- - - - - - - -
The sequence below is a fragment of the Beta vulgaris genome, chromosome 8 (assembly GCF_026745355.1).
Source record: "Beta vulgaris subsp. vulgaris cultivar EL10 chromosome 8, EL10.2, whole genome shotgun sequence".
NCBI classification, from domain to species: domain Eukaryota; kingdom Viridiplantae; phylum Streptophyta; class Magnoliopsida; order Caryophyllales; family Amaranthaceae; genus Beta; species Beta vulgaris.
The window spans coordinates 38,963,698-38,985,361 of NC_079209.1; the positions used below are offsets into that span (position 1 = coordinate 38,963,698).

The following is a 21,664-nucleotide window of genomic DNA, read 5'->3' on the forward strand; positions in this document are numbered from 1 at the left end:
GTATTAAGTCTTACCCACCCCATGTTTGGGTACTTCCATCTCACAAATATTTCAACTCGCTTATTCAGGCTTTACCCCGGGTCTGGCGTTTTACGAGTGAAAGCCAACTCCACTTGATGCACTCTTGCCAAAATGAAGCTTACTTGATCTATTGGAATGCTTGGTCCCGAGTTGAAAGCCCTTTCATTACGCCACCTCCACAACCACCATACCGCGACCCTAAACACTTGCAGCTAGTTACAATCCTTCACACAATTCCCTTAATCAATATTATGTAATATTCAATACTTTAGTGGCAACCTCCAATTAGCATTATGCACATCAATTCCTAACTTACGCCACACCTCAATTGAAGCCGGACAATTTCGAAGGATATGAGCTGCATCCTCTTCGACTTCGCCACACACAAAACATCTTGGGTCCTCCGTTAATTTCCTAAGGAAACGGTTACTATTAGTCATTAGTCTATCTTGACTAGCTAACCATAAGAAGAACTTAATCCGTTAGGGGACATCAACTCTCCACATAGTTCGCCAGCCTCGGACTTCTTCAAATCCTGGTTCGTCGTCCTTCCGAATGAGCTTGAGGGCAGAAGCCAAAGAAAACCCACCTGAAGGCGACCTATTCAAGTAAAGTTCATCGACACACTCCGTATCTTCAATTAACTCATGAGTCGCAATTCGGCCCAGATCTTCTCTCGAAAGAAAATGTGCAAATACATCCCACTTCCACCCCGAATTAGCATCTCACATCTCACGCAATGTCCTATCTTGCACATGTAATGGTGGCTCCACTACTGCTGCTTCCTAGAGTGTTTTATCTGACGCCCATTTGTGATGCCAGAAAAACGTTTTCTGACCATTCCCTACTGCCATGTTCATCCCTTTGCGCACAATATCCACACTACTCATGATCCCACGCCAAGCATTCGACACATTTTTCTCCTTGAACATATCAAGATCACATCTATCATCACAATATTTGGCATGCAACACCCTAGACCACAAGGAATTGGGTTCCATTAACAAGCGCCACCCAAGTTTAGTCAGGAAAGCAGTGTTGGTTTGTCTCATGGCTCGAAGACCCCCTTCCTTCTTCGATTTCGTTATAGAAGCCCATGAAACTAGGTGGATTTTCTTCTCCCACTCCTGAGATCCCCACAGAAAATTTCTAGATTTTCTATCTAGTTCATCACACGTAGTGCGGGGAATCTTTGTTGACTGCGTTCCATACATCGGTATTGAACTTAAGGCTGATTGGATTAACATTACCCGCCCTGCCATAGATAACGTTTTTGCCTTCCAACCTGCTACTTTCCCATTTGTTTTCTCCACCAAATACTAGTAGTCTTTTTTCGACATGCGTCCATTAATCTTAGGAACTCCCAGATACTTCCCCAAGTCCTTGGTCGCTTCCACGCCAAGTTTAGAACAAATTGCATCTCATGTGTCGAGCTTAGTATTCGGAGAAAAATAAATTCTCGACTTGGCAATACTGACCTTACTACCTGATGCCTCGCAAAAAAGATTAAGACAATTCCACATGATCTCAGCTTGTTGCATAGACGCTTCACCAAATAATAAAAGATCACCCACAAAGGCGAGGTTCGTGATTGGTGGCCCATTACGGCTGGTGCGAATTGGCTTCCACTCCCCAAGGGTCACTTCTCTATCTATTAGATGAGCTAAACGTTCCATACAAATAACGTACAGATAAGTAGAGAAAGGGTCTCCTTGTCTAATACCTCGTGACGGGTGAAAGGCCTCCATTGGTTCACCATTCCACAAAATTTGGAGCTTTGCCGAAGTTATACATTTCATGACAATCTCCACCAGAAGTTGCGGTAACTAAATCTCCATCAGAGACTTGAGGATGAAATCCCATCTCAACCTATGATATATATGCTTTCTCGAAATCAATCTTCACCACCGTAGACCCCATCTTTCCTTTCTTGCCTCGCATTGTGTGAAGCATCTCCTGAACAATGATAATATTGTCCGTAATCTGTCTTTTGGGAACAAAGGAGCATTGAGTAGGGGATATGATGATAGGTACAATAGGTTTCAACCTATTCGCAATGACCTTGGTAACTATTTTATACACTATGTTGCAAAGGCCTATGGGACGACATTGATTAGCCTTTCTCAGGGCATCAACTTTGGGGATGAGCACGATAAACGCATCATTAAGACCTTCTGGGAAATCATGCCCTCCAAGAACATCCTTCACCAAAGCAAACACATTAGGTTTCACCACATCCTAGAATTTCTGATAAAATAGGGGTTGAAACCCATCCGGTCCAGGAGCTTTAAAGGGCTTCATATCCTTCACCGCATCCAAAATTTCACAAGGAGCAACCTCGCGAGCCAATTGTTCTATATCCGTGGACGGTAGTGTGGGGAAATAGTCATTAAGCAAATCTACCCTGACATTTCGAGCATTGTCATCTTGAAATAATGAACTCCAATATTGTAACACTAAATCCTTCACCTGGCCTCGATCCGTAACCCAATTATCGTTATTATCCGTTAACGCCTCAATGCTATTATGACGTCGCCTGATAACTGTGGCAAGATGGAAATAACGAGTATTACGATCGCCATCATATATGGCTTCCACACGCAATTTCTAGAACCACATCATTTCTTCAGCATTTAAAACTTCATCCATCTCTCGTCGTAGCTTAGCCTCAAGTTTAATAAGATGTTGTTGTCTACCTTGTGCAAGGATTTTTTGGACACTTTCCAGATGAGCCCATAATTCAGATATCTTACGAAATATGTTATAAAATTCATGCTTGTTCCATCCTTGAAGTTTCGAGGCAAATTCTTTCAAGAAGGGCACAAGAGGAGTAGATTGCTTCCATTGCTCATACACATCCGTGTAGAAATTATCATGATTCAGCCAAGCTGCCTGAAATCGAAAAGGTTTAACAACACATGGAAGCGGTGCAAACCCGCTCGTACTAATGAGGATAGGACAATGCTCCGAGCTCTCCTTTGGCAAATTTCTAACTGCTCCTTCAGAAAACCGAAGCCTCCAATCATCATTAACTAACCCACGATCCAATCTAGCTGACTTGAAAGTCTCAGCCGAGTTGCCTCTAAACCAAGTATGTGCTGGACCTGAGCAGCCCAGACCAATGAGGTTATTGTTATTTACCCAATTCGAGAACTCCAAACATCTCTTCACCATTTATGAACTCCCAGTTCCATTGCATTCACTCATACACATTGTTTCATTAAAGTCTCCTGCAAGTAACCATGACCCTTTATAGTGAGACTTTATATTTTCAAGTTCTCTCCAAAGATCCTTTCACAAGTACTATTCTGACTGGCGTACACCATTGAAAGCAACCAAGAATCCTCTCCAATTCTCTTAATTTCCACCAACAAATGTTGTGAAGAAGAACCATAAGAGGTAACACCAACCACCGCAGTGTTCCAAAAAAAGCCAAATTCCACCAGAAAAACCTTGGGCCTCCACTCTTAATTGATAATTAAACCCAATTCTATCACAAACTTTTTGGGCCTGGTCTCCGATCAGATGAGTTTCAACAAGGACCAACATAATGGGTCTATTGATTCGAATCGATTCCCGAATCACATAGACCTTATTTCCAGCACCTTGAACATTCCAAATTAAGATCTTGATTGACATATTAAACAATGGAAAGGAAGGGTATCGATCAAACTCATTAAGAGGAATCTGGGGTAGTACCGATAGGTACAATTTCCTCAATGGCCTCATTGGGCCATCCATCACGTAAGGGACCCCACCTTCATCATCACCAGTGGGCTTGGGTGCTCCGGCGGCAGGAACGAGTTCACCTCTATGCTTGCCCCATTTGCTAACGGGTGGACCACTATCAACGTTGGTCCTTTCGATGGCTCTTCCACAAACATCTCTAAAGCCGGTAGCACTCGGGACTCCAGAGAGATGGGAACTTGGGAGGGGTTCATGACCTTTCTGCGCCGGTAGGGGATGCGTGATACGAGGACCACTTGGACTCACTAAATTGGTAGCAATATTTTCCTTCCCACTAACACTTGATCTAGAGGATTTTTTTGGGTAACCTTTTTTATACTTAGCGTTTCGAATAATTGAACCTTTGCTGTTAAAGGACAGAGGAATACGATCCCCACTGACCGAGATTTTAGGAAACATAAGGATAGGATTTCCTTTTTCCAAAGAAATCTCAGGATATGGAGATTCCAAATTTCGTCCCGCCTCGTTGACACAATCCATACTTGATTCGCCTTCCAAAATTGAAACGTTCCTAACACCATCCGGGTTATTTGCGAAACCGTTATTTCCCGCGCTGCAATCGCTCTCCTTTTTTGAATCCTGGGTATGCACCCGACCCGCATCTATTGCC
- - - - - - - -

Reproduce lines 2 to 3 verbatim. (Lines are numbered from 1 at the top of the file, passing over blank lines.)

Source record: "Beta vulgaris subsp. vulgaris cultivar EL10 chromosome 8, EL10.2, whole genome shotgun sequence".
NCBI classification, from domain to species: domain Eukaryota; kingdom Viridiplantae; phylum Streptophyta; class Magnoliopsida; order Caryophyllales; family Amaranthaceae; genus Beta; species Beta vulgaris.